Economy of Ethiopia
The Zenawi policy of favoring the Tigrean ethnic group has witnessed an ever widening gulf between the various ethnic communities of Ethiopia with resentment burning within the side-lined.
The prolonged war with Eritrea, constant uprisings against the government, the internal struggles and upheavals and the unilateral policy of the government has had a crippling effect on the economy of the country with it being one of the poorest countries of the world and one of the largest debtors. Poverty in urban as well as rural areas strangles the growth of economy.
Though the country has recorded notable growth in the past few years, the GDP per capita still remains one of the lowest in the world. In spite of having the biggest water reserves in Africa, Ethiopia has been unable to use its water resources to its full potential.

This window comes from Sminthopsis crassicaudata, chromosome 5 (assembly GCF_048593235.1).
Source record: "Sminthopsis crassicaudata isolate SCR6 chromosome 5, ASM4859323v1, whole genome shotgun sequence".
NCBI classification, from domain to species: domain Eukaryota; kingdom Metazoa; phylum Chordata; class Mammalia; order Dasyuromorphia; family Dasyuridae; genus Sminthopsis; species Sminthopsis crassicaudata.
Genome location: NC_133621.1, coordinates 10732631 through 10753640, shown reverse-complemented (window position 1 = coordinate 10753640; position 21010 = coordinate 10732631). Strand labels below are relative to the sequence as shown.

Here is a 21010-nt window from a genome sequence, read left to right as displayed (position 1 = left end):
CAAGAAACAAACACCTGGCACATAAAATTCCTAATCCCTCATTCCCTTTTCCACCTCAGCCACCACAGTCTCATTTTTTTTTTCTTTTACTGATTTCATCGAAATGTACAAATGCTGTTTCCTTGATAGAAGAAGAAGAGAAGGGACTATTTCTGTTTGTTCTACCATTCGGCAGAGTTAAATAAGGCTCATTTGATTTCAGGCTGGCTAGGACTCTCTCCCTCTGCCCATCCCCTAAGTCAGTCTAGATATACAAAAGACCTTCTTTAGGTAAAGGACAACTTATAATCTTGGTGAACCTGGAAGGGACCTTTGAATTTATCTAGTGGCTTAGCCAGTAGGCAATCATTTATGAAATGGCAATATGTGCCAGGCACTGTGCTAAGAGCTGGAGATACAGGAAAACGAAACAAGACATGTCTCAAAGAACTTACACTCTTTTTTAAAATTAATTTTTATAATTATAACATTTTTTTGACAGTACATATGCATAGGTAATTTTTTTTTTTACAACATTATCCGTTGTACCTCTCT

Debilitated agriculture despite it being the largest service provider and foreign currency earner. Coffee is its largest export. But, when compared to neighboring countries, Ethiopia’s export is much less. Though blessed with large mineral resources, the political unrest in these regions has hampered growth in this sector.
The two year war with Eritrea in the late 1990s and the concentration of the fast dwindling finances in strengthening the defense further worsened the economy. Once an effective means of harnessing its abundant water resources is done to tackle the drought, the economy can probably prosper.
Though with a current economic growth of 7-8% per year – one of the highest in all of Africa, gives promise of a brighter future and the Ethiopians are happily taking use of the new opportunities.
Shops shoot up almost everywhere in the urban areas and clothing stores with trendy styles of famous brands made in China and Thailand offers a wide variety of clothes and styles. Also computer stores and cyber café’s are common nowadays in bigger towns.